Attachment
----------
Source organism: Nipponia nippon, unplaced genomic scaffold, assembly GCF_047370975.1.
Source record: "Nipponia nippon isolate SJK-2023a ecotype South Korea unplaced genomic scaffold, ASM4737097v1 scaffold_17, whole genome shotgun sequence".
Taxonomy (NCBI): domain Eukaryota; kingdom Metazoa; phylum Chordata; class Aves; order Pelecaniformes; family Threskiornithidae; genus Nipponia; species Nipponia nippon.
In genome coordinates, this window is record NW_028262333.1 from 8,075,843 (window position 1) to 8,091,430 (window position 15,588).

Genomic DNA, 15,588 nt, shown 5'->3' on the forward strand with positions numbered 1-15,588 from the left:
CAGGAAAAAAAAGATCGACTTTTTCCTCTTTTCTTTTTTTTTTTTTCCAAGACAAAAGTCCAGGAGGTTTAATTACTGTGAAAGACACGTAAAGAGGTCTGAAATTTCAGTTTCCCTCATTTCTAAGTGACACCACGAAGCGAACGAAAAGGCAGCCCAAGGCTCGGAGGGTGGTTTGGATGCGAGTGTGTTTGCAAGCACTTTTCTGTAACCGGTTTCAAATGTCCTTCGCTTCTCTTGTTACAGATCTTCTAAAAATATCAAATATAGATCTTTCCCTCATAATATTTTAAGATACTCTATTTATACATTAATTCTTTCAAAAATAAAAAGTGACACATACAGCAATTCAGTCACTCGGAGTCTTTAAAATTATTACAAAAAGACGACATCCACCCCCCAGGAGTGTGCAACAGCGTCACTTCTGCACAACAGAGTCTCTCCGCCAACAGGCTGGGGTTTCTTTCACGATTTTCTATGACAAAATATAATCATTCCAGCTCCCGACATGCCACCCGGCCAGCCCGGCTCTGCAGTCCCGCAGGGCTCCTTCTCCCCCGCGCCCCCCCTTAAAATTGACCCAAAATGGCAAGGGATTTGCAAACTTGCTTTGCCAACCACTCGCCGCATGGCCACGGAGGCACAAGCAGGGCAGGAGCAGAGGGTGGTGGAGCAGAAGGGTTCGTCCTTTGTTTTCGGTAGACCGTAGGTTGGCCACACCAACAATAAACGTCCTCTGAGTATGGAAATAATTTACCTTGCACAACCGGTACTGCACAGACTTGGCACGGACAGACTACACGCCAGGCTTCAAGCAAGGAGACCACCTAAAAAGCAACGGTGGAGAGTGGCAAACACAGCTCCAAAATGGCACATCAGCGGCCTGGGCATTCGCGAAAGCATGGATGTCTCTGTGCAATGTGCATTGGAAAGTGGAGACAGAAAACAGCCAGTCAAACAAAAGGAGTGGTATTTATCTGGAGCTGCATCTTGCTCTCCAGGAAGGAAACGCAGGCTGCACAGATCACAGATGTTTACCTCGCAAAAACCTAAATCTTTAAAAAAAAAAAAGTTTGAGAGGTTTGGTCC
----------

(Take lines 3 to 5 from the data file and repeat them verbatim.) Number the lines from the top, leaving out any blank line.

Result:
Taxonomy (NCBI): domain Eukaryota; kingdom Metazoa; phylum Chordata; class Aves; order Pelecaniformes; family Threskiornithidae; genus Nipponia; species Nipponia nippon.
In genome coordinates, this window is record NW_028262333.1 from 8,075,843 (window position 1) to 8,091,430 (window position 15,588).

Genomic DNA, 15,588 nt, shown 5'->3' on the forward strand with positions numbered 1-15,588 from the left: